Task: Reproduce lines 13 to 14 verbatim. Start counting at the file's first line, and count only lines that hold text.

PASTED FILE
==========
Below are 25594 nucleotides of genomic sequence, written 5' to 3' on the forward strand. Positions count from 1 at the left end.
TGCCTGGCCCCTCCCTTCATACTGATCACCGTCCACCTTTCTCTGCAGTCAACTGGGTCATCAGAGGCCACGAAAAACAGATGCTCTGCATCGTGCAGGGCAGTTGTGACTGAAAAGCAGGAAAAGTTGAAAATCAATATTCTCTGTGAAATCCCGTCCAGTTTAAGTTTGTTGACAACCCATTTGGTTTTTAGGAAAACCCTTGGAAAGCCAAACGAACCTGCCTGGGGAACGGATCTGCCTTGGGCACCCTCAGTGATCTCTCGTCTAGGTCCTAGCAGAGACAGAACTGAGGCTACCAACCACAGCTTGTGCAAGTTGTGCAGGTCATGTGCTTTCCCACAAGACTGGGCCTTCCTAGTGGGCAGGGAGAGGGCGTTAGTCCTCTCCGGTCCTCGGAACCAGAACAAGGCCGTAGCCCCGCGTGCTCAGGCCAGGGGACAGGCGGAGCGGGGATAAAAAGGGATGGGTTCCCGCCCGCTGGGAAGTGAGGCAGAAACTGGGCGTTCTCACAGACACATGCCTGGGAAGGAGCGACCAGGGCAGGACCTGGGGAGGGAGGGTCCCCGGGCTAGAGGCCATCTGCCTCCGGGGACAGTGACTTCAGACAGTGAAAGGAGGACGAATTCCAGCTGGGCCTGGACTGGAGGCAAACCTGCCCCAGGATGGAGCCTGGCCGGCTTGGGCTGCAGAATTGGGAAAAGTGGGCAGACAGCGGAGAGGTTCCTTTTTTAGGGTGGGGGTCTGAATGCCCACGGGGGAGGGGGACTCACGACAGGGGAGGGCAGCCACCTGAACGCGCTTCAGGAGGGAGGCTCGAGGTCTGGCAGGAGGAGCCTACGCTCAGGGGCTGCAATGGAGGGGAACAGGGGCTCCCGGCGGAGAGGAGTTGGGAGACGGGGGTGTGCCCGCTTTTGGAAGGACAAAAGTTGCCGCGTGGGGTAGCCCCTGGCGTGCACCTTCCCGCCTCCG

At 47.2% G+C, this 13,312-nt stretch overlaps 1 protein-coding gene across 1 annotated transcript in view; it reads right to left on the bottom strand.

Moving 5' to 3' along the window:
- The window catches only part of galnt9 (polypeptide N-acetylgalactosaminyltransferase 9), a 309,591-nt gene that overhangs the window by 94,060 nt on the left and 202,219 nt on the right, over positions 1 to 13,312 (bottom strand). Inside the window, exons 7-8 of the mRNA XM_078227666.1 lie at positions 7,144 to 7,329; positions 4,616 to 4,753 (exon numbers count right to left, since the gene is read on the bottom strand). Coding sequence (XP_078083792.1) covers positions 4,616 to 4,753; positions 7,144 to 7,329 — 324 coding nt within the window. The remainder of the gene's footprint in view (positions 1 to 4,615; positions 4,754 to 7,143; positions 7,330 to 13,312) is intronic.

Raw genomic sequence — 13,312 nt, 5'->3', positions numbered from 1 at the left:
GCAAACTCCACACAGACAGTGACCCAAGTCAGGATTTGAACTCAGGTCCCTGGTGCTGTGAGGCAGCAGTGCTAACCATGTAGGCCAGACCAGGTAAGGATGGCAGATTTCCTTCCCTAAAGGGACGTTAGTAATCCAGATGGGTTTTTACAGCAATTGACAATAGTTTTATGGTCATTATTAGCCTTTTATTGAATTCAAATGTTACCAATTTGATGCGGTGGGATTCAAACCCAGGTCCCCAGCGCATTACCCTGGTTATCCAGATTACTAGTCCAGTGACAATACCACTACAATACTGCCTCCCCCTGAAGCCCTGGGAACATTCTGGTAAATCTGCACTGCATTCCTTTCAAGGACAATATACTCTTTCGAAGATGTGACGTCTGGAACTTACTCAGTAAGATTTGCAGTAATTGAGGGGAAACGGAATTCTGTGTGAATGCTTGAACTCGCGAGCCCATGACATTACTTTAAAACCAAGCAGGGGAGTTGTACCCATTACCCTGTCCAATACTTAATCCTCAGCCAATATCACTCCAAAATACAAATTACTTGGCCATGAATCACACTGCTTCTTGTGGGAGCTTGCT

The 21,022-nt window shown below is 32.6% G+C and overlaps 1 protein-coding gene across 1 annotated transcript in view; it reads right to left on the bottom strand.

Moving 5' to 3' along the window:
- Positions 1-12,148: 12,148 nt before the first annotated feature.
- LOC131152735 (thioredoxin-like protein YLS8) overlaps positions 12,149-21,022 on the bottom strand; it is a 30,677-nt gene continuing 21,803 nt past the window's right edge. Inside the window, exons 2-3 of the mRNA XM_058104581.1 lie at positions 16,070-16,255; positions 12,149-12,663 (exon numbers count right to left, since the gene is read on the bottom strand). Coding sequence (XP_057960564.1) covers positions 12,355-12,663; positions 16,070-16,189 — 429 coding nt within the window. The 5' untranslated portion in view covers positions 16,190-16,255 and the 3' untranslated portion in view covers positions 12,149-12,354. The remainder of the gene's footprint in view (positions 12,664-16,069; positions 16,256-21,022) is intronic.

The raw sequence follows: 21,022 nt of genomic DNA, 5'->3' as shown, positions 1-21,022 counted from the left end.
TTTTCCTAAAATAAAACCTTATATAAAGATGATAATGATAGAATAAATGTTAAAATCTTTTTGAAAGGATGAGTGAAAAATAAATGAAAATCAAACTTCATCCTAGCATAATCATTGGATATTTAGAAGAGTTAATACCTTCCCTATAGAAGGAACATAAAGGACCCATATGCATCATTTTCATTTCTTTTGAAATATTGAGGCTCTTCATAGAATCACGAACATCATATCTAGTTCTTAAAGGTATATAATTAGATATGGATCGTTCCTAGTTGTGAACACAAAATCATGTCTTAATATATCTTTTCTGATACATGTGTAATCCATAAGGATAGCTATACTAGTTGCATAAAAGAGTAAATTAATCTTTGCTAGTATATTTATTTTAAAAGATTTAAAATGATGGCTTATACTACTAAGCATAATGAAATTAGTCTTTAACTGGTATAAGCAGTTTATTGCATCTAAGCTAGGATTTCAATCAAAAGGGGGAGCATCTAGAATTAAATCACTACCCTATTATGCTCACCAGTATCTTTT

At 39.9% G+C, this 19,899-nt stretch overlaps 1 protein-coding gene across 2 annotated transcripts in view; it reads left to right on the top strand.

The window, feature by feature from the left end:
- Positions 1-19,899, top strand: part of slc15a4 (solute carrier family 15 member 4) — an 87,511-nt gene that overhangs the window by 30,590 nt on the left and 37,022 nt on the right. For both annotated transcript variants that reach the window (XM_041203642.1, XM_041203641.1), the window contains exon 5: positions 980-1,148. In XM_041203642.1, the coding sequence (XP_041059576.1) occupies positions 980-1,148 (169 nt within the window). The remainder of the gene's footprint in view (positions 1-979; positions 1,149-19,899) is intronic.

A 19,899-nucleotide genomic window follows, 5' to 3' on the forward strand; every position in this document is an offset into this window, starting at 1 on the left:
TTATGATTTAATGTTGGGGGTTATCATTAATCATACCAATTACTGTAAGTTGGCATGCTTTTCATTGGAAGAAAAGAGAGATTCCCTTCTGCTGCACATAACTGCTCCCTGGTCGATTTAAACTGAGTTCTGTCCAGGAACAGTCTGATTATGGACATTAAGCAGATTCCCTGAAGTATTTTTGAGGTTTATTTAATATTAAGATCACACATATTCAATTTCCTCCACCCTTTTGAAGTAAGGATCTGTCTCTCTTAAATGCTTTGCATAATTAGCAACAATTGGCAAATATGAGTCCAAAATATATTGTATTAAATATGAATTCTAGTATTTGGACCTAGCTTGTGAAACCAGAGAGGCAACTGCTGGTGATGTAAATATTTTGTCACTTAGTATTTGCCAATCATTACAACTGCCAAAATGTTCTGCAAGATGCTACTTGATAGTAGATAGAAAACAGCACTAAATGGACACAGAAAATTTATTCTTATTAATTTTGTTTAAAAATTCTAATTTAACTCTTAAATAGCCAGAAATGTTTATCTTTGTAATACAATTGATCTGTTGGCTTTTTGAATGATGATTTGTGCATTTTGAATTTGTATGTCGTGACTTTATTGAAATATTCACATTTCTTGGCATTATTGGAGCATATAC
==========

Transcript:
TTTTCCTAAAATAAAACCTTATATAAAGATGATAATGATAGAATAAATGTTAAAATCTTTTTGAAAGGATGAGTGAAAAATAAATGAAAATCAAACTTCATCCTAGCATAATCATTGGATATTTAGAAGAGTTAATACCTTCCCTATAGAAGGAACATAAAGGACCCATATGCATCATTTTCATTTCTTTTGAAATATTGAGGCTCTTCATAGAATCACGAACATCATATCTAGTTCTTAAAGGTATATAATTAGATATGGATCGTTCCTAGTTGTGAACACAAAATCATGTCTTAATATATCTTTTCTGATACATGTGTAATCCATAAGGATAGCTATACTAGTTGCATAAAAGAGTAAATTAATCTTTGCTAGTATATTTATTTTAAAAGATTTAAAATGATGGCTTATACTACTAAGCATAATGAAATTAGTCTTTAACTGGTATAAGCAGTTTATTGCATCTAAGCTAGGATTTCAATCAAAAGGGGGAGCATCTAGAATTAAATCACTACCCTATTATGCTCACCAGTATCTTTT

At 39.9% G+C, this 19,899-nt stretch overlaps 1 protein-coding gene across 2 annotated transcripts in view; it reads left to right on the top strand.